Texas Family Law
If you are separated or will soon separate from your child’s other parent, then it is important to consult with a qualified Texas family law attorney. An attorney can help guide you through the process from the filing of a Suit Affecting the Parent-Child Relationship until a Final Order governing the rights and duties of the child’s parents is entered. An attorney, in addition to playing an important advisory and counseling role, will act as your advocate before the judge in order to help you to maximize your rights and your role in your child’s life.
Contact the Law Office of Pete Rowe for a consultation with a Dallas, Texas family law attorney experienced in areas including modification of child custody and child support orders, enforcement of child custody orders, other remedies for deprivation of child possession, enforcement of child support orders, protective orders, grandparents' rights and LGBT Family and Co-Habitation Issues.
Parental Rights in Texas
The Texas Family Code confers a number of rights and duties upon a child’s parents. These rights and duties include:
- The right to have physical possession of the child;
- The right to designate the child’s primary residence;
- The right to direct the moral and religious training of the child;
- The duty to support the child’s material, health, and education needs; and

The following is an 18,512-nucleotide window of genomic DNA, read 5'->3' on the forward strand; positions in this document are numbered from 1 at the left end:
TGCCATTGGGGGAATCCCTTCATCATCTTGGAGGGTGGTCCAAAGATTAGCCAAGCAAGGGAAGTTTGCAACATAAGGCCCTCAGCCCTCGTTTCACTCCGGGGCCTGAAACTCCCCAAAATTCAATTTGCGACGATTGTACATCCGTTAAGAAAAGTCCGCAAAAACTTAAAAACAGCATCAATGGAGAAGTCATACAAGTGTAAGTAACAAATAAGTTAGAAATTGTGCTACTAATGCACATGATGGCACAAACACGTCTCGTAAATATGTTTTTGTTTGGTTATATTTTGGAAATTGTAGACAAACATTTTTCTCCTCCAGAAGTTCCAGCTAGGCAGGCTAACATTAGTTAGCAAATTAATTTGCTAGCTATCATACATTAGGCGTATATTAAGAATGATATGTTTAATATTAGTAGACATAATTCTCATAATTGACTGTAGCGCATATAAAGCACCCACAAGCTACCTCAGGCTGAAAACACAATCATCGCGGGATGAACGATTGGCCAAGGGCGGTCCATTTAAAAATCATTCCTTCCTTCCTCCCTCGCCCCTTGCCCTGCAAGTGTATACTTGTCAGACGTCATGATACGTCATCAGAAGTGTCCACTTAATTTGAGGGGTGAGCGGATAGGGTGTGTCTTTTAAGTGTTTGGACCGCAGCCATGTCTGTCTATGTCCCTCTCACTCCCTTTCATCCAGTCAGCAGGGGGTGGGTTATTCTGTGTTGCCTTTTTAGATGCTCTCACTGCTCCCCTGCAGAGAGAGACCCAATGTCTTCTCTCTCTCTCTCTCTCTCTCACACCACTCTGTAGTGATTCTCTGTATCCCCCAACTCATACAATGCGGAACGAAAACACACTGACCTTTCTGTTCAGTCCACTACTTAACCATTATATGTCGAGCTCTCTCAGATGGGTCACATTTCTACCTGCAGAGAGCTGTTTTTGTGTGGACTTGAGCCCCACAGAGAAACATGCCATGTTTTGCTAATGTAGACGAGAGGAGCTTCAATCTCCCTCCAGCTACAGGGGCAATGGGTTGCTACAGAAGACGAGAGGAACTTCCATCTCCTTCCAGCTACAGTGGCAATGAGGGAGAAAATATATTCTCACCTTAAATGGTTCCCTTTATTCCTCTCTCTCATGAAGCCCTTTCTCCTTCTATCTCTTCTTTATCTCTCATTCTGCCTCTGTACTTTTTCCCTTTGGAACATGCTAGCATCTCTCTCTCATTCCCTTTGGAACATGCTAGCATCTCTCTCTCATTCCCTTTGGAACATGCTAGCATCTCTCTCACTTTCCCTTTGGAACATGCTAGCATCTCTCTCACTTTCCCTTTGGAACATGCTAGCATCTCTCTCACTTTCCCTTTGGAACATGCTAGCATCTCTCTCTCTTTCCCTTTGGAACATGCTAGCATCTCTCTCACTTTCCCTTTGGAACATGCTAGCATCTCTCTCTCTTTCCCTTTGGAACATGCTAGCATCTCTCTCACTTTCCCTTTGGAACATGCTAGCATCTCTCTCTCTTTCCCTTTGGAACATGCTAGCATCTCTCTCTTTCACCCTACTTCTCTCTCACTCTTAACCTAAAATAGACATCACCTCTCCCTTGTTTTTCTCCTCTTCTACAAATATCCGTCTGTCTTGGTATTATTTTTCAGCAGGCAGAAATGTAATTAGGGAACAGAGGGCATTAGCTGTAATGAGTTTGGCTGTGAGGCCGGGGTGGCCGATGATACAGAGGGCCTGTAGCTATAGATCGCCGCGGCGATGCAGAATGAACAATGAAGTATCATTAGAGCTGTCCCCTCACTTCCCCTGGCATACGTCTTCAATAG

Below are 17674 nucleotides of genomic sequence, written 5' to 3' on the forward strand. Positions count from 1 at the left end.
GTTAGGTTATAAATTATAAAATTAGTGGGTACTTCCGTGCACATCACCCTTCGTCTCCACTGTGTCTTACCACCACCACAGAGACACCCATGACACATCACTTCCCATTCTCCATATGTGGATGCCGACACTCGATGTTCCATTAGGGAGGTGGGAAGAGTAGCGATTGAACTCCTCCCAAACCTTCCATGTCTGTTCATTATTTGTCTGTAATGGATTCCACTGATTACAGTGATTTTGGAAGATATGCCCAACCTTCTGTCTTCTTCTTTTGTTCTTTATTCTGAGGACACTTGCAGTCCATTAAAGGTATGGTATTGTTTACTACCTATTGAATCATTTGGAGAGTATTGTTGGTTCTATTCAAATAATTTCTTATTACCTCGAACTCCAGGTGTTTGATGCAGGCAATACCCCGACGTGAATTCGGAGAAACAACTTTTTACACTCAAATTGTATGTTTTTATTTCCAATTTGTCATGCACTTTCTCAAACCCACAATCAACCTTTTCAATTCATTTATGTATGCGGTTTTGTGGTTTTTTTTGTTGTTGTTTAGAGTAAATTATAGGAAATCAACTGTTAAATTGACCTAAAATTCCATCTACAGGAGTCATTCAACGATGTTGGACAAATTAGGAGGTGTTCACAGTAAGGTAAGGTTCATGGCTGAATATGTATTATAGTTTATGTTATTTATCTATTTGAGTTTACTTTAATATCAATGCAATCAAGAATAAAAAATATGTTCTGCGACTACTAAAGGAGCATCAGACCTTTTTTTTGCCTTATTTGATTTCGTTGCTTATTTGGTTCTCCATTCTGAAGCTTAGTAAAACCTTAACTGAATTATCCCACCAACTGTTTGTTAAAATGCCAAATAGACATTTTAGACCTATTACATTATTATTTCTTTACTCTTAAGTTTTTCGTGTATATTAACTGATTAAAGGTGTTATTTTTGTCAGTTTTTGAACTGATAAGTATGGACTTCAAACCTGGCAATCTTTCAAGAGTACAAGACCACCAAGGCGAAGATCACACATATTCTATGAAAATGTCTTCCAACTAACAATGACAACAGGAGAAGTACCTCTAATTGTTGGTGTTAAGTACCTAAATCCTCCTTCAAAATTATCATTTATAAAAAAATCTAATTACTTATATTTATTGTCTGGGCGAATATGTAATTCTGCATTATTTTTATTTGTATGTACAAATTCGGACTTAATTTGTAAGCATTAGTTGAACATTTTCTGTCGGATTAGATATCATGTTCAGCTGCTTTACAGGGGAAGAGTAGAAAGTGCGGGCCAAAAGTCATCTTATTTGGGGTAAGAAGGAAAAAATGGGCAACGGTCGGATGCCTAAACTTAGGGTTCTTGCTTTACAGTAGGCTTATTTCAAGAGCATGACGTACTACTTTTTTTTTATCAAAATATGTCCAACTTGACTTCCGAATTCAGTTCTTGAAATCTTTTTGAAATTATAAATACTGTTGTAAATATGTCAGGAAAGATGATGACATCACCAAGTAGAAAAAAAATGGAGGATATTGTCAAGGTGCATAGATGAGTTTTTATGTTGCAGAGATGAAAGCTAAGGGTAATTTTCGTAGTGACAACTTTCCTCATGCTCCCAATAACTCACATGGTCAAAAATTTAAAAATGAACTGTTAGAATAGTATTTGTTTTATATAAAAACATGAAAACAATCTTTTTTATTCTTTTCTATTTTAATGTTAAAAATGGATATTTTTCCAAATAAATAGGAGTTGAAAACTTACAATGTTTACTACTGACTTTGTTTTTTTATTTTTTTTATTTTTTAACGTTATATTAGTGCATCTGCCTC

- The duty to manage the child’s estate.
In Texas, when a child’s parents have separated, will separate, or have filed for divorce, a Suit Affecting the Parent-Child Relationship (SAPCR) is generally filed. Following the institution of a SAPCR, the court may enter orders dividing the existing legal rights and duties between the child’s two parents. The court will appoint one or more managing conservators—generally, but not always, the child's parents—to make significant decisions on behalf of the child. The court, when rendering orders affecting the parent-child relationship and dividing legal rights and duties between the parents, is guided by what the court finds to be in the “best interests of the child.” What the court finds to be in the child’s best interests will determine how legal rights and duties are divided among the child’s parents, including which parent is allowed to determine the child’s primary residence and whether (a) both parents are appointed as joint managing conservators of the child or (b) one parent is appointed as the child’s sole managing conservator.
The Best Interests of the Child
There are a variety of factors that guide the court in its finding of what is in the child’s best interests. A non-exhaustive list of those factors include:
- The desires of the child;
- The child’s present and future physical and emotional needs;
- Whether the child is in physical or emotional danger either today or may be in danger in the future;
- The parenting skills of those seeking custody of the child; and
- The stability of the home of those seeking custody of the child.
These are but a few of the factors the court will consider in determining what is in the child’s best interests.
The court will use the “child’s best interest” standard to determine what role each parent or conservator plays in the child’s life, what rights and duties are apportioned to each parent, and whether the parents or appointed joint managing conservator or one parent or the other is appointed as sole managing conservator.
Contact a Dallas Family Law Attorney
Contact the Dallas Law Office of Pete Rowe if you need experienced legal representation in a family law matter. Read more below about the law firm's family law services or learn about why clients choose Pete Rowe.